Low-frequency oscillations in the electroencephalogram (EEG) have been found to be abnormal in patients with schizophrenia. It is unclear, however, whether these abnormalities are related to severity of illness or are a marker for risk. This study investigated total and evoked theta and delta activity in schizophrenia patients, unaffected siblings, and healthy controls (HCs). EEG data were recorded whilst 24 individuals with schizophrenia, 26 unaffected siblings of individuals with schizophrenia and 26 healthy control participants completed a Go/No-Go task. Event-related total activity and evoked theta and delta activity were calculated for correct hits (CH), failed inhibitions (FI) and correct inhibitions (CI) trials. Patients displayed significantly less total delta, evoked delta, total theta and evoked theta activity when compared with healthy controls. Unaffected siblings displayed abnormalities of evoked delta, but other measures were similar to those in control participants. The findings of this study add to evidence that abnormal low-frequency EEG oscillations contribute to impairments in information processing seen in schizophrenia. These findings also suggest abnormal evoked delta oscillations are associated with an increased familial risk of developing the disorder.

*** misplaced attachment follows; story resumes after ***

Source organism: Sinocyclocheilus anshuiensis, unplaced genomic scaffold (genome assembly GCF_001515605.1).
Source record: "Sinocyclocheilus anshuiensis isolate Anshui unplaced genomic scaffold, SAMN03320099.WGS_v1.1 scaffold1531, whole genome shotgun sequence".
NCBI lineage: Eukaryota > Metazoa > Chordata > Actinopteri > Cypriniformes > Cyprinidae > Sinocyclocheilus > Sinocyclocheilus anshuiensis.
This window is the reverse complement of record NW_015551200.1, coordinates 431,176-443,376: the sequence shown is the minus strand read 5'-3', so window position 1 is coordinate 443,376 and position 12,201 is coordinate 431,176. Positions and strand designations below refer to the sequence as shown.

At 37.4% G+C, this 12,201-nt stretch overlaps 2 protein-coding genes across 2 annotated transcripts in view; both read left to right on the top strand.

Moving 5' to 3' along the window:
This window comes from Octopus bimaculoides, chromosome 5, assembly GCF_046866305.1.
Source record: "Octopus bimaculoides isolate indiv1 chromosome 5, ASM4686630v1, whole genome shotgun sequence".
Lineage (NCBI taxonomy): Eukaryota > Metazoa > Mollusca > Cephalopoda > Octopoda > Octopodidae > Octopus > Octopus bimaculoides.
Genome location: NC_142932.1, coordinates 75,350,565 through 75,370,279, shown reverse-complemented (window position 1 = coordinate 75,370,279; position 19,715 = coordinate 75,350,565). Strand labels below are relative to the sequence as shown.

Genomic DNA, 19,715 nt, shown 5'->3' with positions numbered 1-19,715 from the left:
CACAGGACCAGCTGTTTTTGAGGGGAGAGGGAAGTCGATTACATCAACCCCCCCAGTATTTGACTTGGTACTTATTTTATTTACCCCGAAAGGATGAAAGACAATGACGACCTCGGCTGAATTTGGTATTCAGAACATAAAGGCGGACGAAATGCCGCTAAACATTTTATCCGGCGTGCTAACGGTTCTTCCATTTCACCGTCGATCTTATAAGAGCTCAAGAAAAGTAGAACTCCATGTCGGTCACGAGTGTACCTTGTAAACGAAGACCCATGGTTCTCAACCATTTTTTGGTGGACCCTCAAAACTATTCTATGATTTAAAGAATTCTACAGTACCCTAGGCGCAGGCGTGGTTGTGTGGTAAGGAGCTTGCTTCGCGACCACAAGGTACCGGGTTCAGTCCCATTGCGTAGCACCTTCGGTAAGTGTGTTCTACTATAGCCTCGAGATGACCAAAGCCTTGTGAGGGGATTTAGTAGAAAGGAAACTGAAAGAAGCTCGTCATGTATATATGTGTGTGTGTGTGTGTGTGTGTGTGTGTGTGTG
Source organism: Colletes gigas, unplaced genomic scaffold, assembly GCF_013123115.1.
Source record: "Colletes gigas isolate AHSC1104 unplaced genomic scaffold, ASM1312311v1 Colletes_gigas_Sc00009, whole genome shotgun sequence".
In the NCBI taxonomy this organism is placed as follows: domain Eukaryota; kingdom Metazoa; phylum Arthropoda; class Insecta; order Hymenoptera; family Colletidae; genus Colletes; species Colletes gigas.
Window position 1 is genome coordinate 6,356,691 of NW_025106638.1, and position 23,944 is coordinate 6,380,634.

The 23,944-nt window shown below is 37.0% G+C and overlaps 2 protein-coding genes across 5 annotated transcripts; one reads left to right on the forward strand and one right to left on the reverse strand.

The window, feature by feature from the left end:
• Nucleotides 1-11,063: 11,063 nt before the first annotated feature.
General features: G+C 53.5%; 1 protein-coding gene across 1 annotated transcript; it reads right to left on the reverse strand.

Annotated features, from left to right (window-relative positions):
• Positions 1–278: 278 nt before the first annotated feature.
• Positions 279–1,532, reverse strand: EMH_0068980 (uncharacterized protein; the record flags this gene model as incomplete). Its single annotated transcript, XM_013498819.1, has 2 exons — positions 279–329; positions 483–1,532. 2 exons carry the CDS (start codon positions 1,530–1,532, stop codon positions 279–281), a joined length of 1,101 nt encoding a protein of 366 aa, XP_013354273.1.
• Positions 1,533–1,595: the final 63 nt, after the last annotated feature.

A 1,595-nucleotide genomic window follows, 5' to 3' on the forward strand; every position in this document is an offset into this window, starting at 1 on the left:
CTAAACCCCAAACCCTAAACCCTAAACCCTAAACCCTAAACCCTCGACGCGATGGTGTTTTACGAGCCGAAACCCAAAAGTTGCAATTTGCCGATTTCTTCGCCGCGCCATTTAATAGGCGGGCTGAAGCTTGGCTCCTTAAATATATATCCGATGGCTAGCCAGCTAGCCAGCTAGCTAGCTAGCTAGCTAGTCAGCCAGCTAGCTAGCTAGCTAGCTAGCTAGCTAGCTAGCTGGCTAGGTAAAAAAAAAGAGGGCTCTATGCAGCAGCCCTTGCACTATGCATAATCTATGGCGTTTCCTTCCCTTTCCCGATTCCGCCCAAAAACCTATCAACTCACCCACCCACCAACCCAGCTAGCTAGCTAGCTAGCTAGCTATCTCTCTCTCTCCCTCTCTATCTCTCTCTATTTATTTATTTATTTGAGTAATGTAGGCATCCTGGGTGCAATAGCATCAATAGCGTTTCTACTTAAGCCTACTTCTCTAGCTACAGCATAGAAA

Keywords: Delta rhythm; Neural oscillations; Psychotic disorders; Theta rhythm.
Copyright © 2015. Published by Elsevier Ireland Ltd.